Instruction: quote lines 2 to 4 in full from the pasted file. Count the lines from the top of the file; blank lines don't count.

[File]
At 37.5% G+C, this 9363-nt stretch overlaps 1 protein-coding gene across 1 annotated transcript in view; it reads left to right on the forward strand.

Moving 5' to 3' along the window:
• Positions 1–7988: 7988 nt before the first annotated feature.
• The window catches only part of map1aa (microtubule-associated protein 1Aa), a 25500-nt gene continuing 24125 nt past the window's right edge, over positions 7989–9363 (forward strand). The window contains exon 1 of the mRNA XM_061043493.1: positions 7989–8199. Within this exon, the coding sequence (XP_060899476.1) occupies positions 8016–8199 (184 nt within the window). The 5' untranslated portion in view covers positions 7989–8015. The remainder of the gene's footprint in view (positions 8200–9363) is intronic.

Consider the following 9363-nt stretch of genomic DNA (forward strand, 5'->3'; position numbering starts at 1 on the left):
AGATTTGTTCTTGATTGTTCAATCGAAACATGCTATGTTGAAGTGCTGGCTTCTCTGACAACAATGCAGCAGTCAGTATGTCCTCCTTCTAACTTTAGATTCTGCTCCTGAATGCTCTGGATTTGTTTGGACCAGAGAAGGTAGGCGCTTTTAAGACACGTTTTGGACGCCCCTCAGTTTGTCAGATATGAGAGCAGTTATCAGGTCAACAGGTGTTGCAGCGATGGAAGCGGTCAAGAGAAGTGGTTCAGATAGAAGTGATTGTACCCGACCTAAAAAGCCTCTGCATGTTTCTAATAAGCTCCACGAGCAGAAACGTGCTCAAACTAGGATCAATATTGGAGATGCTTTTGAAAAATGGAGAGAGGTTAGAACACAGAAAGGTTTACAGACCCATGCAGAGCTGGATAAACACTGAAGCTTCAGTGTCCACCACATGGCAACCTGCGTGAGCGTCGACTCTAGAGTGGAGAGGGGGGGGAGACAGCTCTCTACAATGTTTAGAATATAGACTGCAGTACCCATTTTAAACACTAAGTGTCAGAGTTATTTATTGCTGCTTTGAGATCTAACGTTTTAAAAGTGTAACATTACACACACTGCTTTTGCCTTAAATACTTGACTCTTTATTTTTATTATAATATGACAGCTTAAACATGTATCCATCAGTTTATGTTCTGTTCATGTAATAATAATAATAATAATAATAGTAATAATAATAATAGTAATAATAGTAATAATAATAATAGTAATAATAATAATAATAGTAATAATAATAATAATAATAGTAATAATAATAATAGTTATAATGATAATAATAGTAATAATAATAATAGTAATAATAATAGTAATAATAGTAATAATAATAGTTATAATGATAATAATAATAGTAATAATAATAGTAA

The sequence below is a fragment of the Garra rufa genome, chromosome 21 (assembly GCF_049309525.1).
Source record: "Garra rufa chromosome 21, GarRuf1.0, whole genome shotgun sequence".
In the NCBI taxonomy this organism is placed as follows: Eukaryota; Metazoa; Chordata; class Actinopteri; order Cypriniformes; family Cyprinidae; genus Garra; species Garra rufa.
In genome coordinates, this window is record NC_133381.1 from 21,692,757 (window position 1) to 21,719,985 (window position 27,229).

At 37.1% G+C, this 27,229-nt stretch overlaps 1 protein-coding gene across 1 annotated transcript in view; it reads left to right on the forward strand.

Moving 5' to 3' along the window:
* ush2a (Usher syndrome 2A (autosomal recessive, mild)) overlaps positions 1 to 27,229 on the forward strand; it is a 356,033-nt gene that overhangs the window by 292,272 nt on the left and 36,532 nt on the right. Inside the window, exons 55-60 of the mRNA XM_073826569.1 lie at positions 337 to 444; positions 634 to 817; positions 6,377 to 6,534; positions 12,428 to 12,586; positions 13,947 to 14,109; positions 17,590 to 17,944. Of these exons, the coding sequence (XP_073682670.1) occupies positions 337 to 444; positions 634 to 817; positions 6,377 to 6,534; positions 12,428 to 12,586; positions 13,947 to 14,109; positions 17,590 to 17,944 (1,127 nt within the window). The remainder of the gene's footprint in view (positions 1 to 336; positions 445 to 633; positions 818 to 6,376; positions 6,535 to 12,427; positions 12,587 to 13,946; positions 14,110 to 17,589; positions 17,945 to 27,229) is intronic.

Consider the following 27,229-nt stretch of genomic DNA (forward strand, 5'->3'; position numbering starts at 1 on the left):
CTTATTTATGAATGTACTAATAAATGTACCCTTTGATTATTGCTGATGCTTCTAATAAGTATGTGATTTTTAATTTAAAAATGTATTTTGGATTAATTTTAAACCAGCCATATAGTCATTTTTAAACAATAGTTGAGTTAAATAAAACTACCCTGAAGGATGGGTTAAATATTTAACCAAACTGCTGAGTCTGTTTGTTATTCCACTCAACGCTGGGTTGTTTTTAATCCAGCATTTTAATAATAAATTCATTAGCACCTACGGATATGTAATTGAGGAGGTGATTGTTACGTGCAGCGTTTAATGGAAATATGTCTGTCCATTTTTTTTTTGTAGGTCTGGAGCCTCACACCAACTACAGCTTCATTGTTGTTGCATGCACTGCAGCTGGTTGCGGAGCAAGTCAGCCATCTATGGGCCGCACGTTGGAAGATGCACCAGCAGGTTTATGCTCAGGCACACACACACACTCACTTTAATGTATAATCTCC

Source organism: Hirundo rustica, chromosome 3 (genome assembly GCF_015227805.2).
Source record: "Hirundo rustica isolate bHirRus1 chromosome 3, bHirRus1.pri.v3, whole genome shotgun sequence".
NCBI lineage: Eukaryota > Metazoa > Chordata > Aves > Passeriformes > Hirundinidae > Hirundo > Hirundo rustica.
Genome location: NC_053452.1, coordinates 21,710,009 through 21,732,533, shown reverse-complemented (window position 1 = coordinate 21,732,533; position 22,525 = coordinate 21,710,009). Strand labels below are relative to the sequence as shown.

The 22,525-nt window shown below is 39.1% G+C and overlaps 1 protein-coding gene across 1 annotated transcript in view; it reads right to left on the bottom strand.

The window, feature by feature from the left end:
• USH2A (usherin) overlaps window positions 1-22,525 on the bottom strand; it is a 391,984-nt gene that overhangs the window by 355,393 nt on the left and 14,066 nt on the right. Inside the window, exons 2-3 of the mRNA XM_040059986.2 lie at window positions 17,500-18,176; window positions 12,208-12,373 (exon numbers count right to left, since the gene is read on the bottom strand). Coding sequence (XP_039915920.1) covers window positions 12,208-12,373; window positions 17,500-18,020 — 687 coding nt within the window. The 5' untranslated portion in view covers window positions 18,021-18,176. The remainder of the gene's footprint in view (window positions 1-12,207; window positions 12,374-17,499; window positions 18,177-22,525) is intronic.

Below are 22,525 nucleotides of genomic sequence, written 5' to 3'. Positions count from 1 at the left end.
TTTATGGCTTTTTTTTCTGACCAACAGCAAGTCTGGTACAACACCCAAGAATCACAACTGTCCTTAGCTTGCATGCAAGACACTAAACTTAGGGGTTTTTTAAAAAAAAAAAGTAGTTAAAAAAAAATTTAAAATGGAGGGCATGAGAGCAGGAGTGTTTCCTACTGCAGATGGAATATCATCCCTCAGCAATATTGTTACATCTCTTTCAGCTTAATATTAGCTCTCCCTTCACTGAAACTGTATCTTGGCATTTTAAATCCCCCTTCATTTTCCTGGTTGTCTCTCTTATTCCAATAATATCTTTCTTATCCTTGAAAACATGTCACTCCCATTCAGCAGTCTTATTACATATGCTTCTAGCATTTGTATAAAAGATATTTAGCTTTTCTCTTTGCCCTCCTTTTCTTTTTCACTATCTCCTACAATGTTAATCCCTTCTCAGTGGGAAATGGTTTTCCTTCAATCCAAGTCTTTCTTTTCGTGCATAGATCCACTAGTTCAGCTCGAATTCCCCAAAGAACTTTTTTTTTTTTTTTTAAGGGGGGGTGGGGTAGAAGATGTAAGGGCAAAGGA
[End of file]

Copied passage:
Moving 5' to 3' along the window:
• Positions 1–7988: 7988 nt before the first annotated feature.
• The window catches only part of map1aa (microtubule-associated protein 1Aa), a 25500-nt gene continuing 24125 nt past the window's right edge, over positions 7989–9363 (forward strand). The window contains exon 1 of the mRNA XM_061043493.1: positions 7989–8199. Within this exon, the coding sequence (XP_060899476.1) occupies positions 8016–8199 (184 nt within the window). The 5' untranslated portion in view covers positions 7989–8015. The remainder of the gene's footprint in view (positions 8200–9363) is intronic.